Driven piles. If piles are driven into loose sands and gravel, the soil around the piles to a radius of at least three times the pile diameter is compacted. When piles are driven in a group at close spacing, the soil around and between them becomes highly compacted. When the group is loaded, the piles and the soil between them move together as a unit. Thus, the pile group acts as a pier foundation having a base area equal to the gross plan area contained by the piles. The efficiency of the pile group will be greater than unity as explained earlier. It is normally assumed that the efficiency falls to unity when the spacing is increased to five or six diameters. Since present knowledge is not sufficient to evaluate the efficiency for different spacing of piles, it is conservative to assume an efficiency factor of unity for all practical purposes. We may, therefore, write

where n - the number of piles in the group.

The procedure explained above is not applicable if the pile tips rest on compressible soil such as silts or clays. When the pile tips rest on compressible soils, the stresses transferred to the compressible soils from the pile group might result in over-stressing or extensive consolidation. The carrying capacity of pile groups under these conditions is governed by the shear strength and compressibility of the soil, rather than by the 'efficiency'' of the group within the sand or gravel stratum.

Bored Pile Groups In Sand And Gravel
Bored piles are cast-in-situ concrete piles. The method of installation involves

1. Boring a hole of the required diameter and depth,
2. Pouring in concrete.

There will always be a general loosening of the soil during boring and then too when the boring has to be done below the water table. Though bentonite slurry (sometimes called as drilling mud) is used for stabilizing the sides and bottom of the bores, loosening of the soil cannot be avoided. Cleaning of the bottom of the bore hole prior to concreting is always a problem which will never be achieved quite satisfactorily. Since bored piles do not compact the soil between the piles, the efficiency factor will never be greater than unity. However, for all practical purposes, the efficiency may be taken as unity.

Figure 15.27 Block failure of a pile group in clay soil

Pile Groups In Cohesive Soils
The effect of driving piles into cohesive soils (clays and silts) is very different from that of cohesionless soils. It has already been explained that when piles are driven into clay soils, particularly when the soil is soft and sensitive, there will be considerable remolding of the soil. Besides there will be heaving of the soil between the piles since compaction during driving cannot be achieved in soils of such low permeability. There is every possibility of lifting of the pile during this process of heaving of the soil. Bored piles are, therefore, preferred to driven piles in cohesive soils. In case driven piles are to be used, the following steps should be favored:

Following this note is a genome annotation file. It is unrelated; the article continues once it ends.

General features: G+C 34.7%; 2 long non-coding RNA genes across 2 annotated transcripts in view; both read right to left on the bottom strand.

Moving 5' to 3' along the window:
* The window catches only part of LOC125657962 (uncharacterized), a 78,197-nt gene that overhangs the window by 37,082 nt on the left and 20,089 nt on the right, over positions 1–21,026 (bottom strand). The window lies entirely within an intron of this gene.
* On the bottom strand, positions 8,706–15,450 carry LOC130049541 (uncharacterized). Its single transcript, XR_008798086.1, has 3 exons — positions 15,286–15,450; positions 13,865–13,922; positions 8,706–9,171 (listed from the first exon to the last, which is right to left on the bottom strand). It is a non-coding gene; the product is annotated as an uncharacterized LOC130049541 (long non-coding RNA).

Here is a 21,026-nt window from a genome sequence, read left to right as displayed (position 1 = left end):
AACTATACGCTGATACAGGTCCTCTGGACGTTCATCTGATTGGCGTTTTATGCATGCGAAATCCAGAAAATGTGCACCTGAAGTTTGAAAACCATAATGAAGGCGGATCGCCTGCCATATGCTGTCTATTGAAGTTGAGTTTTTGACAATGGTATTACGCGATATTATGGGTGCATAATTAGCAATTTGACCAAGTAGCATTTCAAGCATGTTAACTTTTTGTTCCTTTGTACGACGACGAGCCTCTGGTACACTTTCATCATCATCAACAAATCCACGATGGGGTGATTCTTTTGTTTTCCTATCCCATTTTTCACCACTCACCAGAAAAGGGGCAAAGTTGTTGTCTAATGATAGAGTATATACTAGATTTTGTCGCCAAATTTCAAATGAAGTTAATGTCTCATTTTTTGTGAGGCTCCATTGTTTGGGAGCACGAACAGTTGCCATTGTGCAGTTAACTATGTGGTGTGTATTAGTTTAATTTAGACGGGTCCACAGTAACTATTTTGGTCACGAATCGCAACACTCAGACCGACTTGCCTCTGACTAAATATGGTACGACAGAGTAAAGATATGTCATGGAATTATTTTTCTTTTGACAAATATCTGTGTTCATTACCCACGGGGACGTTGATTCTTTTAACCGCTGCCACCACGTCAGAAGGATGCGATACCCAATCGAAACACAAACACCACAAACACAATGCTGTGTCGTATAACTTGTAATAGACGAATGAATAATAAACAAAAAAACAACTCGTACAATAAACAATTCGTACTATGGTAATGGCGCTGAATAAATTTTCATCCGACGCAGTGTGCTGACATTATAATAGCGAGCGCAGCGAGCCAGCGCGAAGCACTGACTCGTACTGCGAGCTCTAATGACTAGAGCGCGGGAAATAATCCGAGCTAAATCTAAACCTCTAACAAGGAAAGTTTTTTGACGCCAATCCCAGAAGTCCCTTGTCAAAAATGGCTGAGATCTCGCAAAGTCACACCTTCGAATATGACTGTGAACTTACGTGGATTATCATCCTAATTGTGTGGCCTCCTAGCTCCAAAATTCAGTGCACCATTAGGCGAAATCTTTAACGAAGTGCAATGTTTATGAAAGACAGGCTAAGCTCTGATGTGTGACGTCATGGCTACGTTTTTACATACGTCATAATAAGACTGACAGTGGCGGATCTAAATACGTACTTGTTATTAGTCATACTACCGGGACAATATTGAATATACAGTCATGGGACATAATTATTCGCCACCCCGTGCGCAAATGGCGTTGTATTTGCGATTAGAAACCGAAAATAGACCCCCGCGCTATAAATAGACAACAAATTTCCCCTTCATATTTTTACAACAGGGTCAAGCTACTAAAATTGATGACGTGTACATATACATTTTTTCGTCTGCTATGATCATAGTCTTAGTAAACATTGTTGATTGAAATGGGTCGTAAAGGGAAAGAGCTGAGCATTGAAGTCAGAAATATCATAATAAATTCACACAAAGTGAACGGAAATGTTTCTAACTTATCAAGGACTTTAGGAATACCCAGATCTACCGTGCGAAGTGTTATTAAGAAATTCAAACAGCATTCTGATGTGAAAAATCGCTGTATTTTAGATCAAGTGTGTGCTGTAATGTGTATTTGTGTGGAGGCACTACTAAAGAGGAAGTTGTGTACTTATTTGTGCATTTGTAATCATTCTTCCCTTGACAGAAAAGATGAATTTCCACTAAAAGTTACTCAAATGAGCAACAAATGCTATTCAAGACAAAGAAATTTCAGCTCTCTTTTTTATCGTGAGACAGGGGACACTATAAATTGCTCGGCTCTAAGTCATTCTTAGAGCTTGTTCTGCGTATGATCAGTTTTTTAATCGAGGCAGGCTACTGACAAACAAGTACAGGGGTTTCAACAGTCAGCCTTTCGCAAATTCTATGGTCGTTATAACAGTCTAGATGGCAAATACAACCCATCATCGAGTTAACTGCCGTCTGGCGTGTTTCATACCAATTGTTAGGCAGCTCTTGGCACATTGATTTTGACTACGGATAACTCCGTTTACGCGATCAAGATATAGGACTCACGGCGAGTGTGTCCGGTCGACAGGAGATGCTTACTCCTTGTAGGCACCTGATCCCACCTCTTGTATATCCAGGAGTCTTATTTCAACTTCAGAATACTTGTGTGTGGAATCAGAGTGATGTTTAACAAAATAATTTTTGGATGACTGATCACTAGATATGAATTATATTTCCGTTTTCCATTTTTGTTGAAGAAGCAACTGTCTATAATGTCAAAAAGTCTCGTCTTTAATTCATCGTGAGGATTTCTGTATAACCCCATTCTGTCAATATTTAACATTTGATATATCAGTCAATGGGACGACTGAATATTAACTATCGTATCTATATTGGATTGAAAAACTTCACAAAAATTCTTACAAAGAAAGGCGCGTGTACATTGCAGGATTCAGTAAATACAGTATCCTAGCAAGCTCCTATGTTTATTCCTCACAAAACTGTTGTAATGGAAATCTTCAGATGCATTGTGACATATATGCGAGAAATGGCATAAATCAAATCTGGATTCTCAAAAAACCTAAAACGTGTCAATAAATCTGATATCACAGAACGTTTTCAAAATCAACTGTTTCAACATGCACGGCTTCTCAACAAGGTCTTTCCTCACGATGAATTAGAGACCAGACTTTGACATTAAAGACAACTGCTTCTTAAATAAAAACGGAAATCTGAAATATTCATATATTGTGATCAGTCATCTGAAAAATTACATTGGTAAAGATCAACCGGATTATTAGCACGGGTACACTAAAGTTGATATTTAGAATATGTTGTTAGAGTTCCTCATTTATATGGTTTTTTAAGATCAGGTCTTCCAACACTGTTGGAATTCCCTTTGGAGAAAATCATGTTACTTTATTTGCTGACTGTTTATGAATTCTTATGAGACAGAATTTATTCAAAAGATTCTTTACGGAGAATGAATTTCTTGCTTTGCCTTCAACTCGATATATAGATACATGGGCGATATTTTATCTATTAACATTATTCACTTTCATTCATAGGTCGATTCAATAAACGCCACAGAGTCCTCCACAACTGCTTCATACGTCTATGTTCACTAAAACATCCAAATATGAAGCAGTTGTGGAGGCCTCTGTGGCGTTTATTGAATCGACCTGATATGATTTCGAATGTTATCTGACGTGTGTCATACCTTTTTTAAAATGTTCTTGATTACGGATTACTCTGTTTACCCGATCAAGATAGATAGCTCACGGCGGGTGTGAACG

1. Piles should be spaced at greater distances apart.
2. Piles should be driven from the center of the group towards the edges, and
3. The rate of driving of each pile should be adjusted as to minimize the development of pore water pressure.
Experimental results have indicated that when a pile group installed in cohesive soils is loaded, it may fail by any one of the following ways:
1. May fail as a block (called block failure).
2. Individual piles in the group may fail.

When piles are spaced at closer intervals, the soil contained between the piles move downward with the piles and at failure, piles and soil move together to give the typical 'block failure'. Normally this type of failure occurs when piles are placed within 2 to 3 pile diameters. For wider spacings, the piles fail individually. The efficiency ratio is less than unity at closer spacings and may reach unity at a spacing of about 8 diameters. 

The equation for block failure may be written as (Fig. 15.27).

The bearing capacity of a pile group on the basis of individual pile failure may be written as

The bearing capacity of a pile group is normally taken as the smaller of the two given by Eqs. (15.70) and (15.71).

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